Unfortunately, Shutter has no External command feature. But it doesn’t need to! Linux makes up for it. Shutter does have a –output (-o) argument, which allows you to pick where it saves. So I took that, and made this!


## Credits to LordOfGears2 - wyattmarks.com

## This script was meant to replicate what I had on my Windows machine with Greenshot. This uses shutter, a program similar to greenshot.
## It requires: shutter and xsel (for pasting the link into your clipboard on finish)
## Problems: 
##    It may require you to type your password, but you should set up RSA keys


cd ${ROOT}
OUTPUT=$(date +%Y_%m_%d_%H:%M:%S.png)

shutter -e -n -s -o ${ROOT}${OUTPUT}


echo ${URL}${OUTPUT} | xsel -i -b

rm ${OUTPUT}

ROOT is where you are running the script. REMOTEDIR is where you are uploading the screenshot. URL is where the pic gets uploaded in URL format. REMOTEHOST is the server you are logging in on. REMOTEUSER is who you are logging in as on the REMOTEHOST.

This takes the pic, uploads it, and then puts it in your clipboard. Pretty sweet, huh? Does exactly what Greenshot used to do for me.

This requires xsel too, for putting the link in your clipboard. sudo apt-get install xsel

Now to make this automatically run when you press print screen like Greenshot, you need to follow these instructions, but instead of making the action 'shutter -blah -blah -blah' you need to make the action point to this script. For me, it was /home/lord/scripts/screenshot.sh.

It just depends what/where you save it. Thanks for reading!

Link Shortener


My site now has a link shortener! It’s pretty simple. It just stores the links ID in a MySQL database and uses PHP to refer that link’s id to the link.

Here’s the link! (Removed after site migration. Also not as cool in 2022, lol.)

Minecraft Color Picker


This is a color picker for Minecraft! In Minecraft, color codes are generated using a specific math formula. This does that for you! You can use it for custom leather armor colors, firework colors, etc.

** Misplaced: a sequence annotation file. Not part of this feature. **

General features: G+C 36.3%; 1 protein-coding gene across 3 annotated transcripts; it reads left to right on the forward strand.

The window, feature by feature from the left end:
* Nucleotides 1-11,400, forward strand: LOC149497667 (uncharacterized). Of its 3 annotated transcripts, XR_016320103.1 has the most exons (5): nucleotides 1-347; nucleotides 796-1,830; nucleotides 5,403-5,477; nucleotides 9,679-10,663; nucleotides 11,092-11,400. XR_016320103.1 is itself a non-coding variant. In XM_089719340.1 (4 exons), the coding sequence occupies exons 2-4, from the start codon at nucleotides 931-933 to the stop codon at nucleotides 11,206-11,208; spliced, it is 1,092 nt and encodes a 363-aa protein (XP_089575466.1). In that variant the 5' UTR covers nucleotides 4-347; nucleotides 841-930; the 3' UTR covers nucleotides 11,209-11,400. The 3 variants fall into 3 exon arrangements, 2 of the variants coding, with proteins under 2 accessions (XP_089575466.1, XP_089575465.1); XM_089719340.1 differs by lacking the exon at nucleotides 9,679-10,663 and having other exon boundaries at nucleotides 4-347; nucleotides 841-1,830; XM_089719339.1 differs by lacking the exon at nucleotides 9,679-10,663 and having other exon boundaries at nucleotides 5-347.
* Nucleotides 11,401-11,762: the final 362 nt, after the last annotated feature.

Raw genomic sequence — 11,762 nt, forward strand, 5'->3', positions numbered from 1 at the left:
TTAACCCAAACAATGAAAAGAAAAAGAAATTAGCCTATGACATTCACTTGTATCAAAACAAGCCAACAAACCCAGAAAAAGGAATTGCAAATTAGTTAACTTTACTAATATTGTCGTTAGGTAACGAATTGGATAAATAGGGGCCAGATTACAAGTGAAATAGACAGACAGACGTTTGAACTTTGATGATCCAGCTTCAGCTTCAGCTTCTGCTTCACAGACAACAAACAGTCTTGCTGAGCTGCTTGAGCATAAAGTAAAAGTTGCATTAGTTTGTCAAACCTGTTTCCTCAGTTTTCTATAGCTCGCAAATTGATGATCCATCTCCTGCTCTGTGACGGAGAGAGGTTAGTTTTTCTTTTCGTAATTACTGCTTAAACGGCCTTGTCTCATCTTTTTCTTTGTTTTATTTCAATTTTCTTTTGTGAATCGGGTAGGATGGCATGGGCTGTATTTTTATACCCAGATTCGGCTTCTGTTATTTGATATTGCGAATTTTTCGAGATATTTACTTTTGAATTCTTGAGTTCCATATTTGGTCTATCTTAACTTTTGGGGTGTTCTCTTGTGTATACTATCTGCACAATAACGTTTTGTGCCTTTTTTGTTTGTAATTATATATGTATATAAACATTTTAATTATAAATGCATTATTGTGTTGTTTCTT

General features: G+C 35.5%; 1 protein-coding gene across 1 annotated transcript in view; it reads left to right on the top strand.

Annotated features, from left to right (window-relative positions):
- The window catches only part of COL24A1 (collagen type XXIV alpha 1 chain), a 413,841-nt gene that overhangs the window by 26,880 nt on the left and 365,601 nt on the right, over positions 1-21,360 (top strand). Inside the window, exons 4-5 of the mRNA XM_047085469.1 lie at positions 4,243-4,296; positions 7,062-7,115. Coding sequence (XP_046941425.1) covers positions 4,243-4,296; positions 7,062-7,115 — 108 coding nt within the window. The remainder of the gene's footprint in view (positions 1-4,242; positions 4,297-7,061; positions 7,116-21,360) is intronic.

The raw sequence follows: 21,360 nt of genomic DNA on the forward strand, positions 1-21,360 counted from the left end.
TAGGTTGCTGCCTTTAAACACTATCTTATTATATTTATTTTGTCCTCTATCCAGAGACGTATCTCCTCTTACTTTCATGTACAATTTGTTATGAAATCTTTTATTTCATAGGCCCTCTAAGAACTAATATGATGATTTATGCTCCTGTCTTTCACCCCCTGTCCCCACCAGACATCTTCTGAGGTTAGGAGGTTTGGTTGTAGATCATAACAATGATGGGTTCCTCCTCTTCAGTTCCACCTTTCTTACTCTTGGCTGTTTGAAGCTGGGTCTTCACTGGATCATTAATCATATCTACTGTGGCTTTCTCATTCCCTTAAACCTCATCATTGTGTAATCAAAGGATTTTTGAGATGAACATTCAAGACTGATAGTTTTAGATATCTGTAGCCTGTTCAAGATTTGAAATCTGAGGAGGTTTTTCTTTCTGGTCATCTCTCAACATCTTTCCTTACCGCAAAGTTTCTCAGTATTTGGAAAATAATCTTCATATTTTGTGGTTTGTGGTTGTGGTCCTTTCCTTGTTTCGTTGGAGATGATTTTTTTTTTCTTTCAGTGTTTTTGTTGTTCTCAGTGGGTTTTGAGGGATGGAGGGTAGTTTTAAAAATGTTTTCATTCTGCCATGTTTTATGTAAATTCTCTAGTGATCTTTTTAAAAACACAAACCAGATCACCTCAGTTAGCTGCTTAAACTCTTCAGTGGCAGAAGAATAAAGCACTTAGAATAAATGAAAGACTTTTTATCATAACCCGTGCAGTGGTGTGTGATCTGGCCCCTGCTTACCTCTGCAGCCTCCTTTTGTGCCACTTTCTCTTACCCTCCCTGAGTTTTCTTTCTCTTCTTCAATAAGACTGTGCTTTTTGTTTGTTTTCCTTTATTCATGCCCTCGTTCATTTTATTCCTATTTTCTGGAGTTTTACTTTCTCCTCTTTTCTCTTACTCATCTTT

If you want to know the formula for changing RGB color to Minecraft usable codes, it is blue + 256 * green + 65536 * red. Pretty simple, but hey, why do that work when this can do it for you?

Hex: R: G: B:

Minecraft Color Code:

RaspBMC on my Raspberry Pi


So. Raspberry Pi. They’re pretty cool, right?

That’s what I thought. And boy was I right! This thing has been so much fun to mess with. I made a simple reddit bot when I first got it, because I didn’t know what else to do. It’s /u/GoogleTranslateBot, but he’s currently down because I’m using my Raspberry Pi for other purposes. For a long while I didn’t know what to do with my Pi, but I thought a home theatre system sounded cool. I didn’t have anything in my living room to watch movies on anyways. I always had to bring my laptop in there to watch netflix, listen to music, or even play a mp4 video. I had no simple way to view my pictures with the rest of the family.

To be honest though, I never really minded bringing my laptop in. It wasn’t too hard. I only really care when I had to drag it out of my closet, cause that either meant it would have to be put back up, or just left out. I was in luck, because my raspberry pi was the perfect solution. This plan of action is a very popular one too, as there is RaspBMC, which is an OS dedicated to running XBMC (A home theatre software). There is also OpenELEC, which is also a OS for XBMC. I can’t say anything about OpenELEC though, as I never installed it.

Now, for the fun part. My setup. I have my Raspberry Pi mounted to the back of my TV, with power, Ethernet, and the audio cable all running through the stand which has openings for this very purpose. I was going to use my WiFi dongle originally, but I already had a Ethernet cable ran into the living room, not doing anything. I also got this remote. I got it on sale too, thanks to my friend John. Thanks John! It says compatible with all the Windows OS’s, but it also worked on my Raspberry Pi without me having to do any tinkering. It was pretty nice to have something work right on the first try. I also have my audio output hooked up through a standard 7.5mm jack from the Pi to surround sound in my living room. I can switch to the TV audio too, you can find the option under System->System->Audio Output (I think, just going by memory.)